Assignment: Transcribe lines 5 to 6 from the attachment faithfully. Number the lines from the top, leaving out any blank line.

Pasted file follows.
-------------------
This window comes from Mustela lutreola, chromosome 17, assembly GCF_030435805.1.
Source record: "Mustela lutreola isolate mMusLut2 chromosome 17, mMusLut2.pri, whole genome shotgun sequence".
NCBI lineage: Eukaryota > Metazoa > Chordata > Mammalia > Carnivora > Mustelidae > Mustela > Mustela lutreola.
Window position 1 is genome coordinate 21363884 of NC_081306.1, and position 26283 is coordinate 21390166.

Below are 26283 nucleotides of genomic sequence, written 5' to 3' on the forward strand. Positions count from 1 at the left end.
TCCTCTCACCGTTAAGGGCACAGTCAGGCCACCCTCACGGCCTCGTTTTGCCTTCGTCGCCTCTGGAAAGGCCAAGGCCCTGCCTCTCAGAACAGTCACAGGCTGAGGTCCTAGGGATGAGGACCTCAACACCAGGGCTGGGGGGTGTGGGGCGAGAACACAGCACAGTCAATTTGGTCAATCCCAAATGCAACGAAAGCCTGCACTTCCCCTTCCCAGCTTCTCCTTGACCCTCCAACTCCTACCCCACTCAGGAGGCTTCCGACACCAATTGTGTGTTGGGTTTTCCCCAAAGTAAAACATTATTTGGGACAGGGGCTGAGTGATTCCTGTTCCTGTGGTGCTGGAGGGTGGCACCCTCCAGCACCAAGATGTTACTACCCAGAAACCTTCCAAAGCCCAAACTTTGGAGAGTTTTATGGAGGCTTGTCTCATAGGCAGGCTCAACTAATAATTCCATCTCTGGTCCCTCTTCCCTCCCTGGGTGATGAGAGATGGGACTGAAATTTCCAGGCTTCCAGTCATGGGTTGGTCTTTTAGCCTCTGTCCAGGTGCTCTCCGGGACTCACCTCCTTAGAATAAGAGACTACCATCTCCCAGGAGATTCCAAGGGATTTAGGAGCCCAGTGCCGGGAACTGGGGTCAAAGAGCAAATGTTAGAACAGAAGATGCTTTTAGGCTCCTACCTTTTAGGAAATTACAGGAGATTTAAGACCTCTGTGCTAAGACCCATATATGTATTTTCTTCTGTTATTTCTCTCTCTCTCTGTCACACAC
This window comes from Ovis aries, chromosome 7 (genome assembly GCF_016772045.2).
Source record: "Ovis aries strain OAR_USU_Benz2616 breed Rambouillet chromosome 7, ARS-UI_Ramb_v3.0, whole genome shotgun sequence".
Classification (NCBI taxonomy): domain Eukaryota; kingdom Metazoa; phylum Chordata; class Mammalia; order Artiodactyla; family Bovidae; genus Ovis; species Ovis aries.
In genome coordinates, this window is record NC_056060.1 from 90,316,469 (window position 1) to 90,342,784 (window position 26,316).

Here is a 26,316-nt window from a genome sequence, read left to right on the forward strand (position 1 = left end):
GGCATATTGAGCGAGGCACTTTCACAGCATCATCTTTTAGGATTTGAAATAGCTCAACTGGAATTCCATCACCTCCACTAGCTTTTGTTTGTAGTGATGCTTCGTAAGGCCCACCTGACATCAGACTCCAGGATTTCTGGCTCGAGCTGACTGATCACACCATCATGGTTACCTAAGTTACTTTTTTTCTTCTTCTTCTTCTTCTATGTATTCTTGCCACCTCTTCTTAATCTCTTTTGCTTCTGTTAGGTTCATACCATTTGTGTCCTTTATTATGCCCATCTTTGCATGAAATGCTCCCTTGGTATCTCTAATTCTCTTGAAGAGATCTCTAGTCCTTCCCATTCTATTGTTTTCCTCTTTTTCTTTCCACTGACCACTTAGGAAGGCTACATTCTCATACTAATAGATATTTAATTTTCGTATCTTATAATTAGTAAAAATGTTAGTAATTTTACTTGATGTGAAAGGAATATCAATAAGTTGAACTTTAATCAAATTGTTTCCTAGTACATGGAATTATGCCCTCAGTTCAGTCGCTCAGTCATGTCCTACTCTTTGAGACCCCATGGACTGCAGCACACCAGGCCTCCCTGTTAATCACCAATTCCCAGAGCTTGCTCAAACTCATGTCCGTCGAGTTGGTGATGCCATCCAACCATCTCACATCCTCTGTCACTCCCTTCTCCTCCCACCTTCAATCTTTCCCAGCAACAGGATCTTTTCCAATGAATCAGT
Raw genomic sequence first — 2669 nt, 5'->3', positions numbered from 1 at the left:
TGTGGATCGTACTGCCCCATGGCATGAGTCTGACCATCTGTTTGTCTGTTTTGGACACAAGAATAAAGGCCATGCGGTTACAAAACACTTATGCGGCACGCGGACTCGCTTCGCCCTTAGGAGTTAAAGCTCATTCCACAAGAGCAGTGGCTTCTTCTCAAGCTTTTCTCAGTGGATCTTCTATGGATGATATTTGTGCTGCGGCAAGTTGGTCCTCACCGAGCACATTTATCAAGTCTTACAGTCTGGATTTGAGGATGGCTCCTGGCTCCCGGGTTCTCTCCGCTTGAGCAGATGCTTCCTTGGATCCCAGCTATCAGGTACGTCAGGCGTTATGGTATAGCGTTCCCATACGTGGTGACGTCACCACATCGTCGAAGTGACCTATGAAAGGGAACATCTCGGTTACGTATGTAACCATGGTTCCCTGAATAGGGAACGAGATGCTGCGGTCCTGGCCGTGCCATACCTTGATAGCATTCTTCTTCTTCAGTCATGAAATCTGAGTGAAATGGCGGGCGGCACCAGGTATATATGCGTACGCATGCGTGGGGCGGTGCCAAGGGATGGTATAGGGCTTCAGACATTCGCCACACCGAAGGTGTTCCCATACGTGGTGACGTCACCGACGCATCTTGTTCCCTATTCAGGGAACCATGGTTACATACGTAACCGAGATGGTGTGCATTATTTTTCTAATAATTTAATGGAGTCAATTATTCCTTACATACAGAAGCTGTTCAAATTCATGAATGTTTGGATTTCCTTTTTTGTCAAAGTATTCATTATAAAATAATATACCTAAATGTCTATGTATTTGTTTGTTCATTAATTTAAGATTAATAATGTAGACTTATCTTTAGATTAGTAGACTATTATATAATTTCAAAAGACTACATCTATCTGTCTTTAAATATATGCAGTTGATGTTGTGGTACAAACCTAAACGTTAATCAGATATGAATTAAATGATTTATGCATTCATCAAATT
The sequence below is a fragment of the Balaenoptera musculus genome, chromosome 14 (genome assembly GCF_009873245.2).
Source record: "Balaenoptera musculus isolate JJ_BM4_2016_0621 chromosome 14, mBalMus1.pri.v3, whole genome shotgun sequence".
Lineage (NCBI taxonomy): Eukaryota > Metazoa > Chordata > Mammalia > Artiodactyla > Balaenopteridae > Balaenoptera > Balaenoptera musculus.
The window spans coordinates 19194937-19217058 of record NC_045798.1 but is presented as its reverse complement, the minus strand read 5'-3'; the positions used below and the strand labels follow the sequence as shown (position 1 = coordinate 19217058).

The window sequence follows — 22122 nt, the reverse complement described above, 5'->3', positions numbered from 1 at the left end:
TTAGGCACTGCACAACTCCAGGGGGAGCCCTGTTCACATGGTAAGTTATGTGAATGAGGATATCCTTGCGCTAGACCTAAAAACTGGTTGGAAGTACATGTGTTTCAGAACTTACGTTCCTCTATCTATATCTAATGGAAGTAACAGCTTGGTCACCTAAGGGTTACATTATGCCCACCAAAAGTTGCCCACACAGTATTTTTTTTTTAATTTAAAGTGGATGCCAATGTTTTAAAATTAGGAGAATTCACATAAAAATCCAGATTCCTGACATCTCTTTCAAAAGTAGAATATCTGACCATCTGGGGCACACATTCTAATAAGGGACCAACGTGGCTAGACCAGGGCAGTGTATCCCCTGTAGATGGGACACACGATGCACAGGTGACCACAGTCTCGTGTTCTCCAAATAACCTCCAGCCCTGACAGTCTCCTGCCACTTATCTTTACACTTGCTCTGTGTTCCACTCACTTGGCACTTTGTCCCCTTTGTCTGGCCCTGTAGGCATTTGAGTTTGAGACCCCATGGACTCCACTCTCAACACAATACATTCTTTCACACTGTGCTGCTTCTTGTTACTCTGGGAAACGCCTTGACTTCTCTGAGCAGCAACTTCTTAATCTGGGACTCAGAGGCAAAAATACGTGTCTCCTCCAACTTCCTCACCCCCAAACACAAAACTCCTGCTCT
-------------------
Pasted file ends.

Below are 26283 nucleotides of genomic sequence, written 5' to 3' on the forward strand. Positions count from 1 at the left end.
TCCTCTCACCGTTAAGGGCACAGTCAGGCCACCCTCACGGCCTCGTTTTGCCTTCGTCGCCTCTGGAAAGGCCAAGGCCCTGCCTCTCAGAACAGTCACAGGCTGAGGTCCTAGGGATGAGGACCTCAACACCAGGGCTGGGGGGTGTGGGGCGAGAACACAGCACAGTCAATTTGGTCAATCCCAAATGCAACGAAAGCCTGCACTTCCCCTTCCCAGCTTCTCCTTGACCCTCCAACTCCTACCCCACTCAGGAGGCTTCCGACACCAATTGTGTGTTGGGTTTTCCCCAAAGTAAAACATTATTTGGGACAGGGGCTGAGTGATTCCTGTTCCTGTGGTGCTGGAGGGTGGCACCCTCCAGCACCAAGATGTTACTACCCAGAAACCTTCCAAAGCCCAAACTTTGGAGAGTTTTATGGAGGCTTGTCTCATAGGCAGGCTCAACTAATAATTCCATCTCTGGTCCCTCTTCCCTCCCTGGGTGATGAGAGATGGGACTGAAATTTCCAGGCTTCCAGTCATGGGTTGGTCTTTTAGCCTCTGTCCAGGTGCTCTCCGGGACTCACCTCCTTAGAATAAGAGACTACCATCTCCCAGGAGATTCCAAGGGATTTAGGAGCCCAGTGCCGGGAACTGGGGTCAAAGAGCAAATGTTAGAACAGAAGATGCTTTTAGGCTCCTACCTTTTAGGAAATTACAGGAGATTTAAGACCTCTGTGCTAAGACCCATATATGTATTTTCTTCTGTTATTTCTCTCTCTCTCTGTCACACAC